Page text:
As the intensity of the bombing increased, my father arranged for my mother and me to go into a part of the Underground system. We used to go there at night, but for a time we lived there for quite a long period. I really enjoyed this, as there were lots of other children to play with. When there was a lull in the bombing we played outside but at other times we had to stay underground. I'm not sure which part of the Underground this was, but I remember my father saying that it was one of the deepest sections, too deep for bombs to affect it. The tunnel must have had a floor fitted as I do not remember any rails, and there were rows of bunk beds down the sides, two high I think. I recall sleeping in a small hammock hung between the bunks, which was rather uncomfortable. At the end of this 'dormitory' area the tunnel was sealed off. There was a door in the wall and we children would peer through the keyhole. In this 'forbidden' area, there were men working on large machines.

KEY POINT Since the war I have never seen or heard anything about this use of the Underground system, either as a dormitory or as a (munitions?) factory.

Toys Games and Entertainment:
As a small boy life stilt involved games and toys. I think one of the main hobbies for small boys was getting a really good collection of shrapnel. Like most other lads of my age, in the morning after a local raid, I couldn't get out quickly enough to search for shrapnel in the garden and street. It had fascinating shapes and colours - to me silver and gold. My other main hobby was collecting the front of cigarette packets. These were mostly found in street gutters. Being in London, there was a wide variety to be found, including the occasional foreign one. I remember being very disappointed when the American ones started to arrive because instead of a cardboard outer sleeve with an inner container, they were just a simple paper packet, far less impressive and more easily damaged.

New toys and books were not available, so I was given one or two toys that neighbours' children had outgrown. The toys that I didn't really appreciate at the time were two wooden scale model ships, an aircraft carrier and battleship that my father made `between shifts' at the ARP. These were quite beautiful models, painted Battleship Grey, but for me at that time, not much use in the naval battles I had with Mason Dunn next door. For these, the piece of 2"x 2" into which I had hammered every nail I could find - each representing a gun - was far more effective. Towards the end of the war Mason's father Bill made two wooden Tommy-guns for us. These had a ratchet on the side and a plywood striker that made a (too realist for our mothers) machine gun sound. We were kings of the street with these.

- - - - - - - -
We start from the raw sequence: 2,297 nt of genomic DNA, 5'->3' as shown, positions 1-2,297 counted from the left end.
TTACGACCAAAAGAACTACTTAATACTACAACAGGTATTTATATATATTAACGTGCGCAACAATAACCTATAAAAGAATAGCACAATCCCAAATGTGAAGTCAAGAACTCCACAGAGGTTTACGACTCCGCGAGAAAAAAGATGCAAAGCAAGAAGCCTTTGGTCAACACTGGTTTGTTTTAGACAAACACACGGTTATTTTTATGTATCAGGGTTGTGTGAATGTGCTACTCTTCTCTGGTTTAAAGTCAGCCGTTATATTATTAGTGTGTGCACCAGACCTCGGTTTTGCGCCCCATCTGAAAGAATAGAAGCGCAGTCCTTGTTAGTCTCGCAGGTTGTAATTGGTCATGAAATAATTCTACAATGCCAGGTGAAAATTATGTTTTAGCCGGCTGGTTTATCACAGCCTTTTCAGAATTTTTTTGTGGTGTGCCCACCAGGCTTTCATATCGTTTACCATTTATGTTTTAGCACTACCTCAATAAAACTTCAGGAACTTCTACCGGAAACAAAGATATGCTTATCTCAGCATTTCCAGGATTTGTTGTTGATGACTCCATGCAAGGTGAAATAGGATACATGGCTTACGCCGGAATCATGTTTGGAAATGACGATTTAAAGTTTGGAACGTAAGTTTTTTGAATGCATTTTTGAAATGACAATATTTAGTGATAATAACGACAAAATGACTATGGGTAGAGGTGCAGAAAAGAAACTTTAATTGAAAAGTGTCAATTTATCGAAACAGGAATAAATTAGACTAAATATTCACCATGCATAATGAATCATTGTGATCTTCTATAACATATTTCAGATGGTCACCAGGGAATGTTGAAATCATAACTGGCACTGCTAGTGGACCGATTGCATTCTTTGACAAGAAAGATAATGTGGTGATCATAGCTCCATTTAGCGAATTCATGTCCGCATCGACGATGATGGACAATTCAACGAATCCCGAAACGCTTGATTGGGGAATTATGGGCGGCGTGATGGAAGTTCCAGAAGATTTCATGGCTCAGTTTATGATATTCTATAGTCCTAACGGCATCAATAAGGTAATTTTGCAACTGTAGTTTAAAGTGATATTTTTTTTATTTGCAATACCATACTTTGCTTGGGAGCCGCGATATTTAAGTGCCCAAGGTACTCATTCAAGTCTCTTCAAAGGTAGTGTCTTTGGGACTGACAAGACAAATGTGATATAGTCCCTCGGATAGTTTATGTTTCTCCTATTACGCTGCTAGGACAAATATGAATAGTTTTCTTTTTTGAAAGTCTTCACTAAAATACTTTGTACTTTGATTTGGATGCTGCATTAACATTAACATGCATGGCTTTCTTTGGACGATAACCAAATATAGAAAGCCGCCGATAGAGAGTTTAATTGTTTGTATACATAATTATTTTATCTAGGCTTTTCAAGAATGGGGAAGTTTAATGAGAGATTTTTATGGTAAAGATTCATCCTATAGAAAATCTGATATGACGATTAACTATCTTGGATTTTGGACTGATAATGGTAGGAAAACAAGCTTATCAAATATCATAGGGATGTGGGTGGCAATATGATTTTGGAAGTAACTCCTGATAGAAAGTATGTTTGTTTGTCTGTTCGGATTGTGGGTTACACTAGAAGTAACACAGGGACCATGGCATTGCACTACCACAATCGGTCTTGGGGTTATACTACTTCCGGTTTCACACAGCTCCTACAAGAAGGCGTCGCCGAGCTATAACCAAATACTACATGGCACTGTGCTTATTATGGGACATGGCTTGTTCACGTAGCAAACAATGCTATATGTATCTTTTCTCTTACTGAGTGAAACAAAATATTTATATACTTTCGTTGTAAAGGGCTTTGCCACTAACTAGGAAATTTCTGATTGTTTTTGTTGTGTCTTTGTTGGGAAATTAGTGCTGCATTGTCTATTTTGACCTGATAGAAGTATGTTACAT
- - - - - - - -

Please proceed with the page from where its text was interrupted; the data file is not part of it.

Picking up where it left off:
The game that we mainly played as children was "war". This was a constant factor. I can remember one day (it must have been towards the end of the war - no bombing) when a group of us had gone to watch Leyton Orient play football. We became bored with watching and went behind the stand to play wars. After a while, we were all worn out and stopped. We then realised that it was very quiet, much too quiet! We crept out and found we were alone. The match had ended, everyone had gone home and the gates were locked. Luckily for us a member of the ground staff was still there and after a good ticking off, we were let out. I think we also played football in the street and I remember right at the end of the war (I would have been 8), Mason came back from a visit to friends/family in the country with a strange implement that he called a cricket bat. He insisted we played using a lamppost as the wicket, however this was very boring compared to playing war games and we soon dropped it.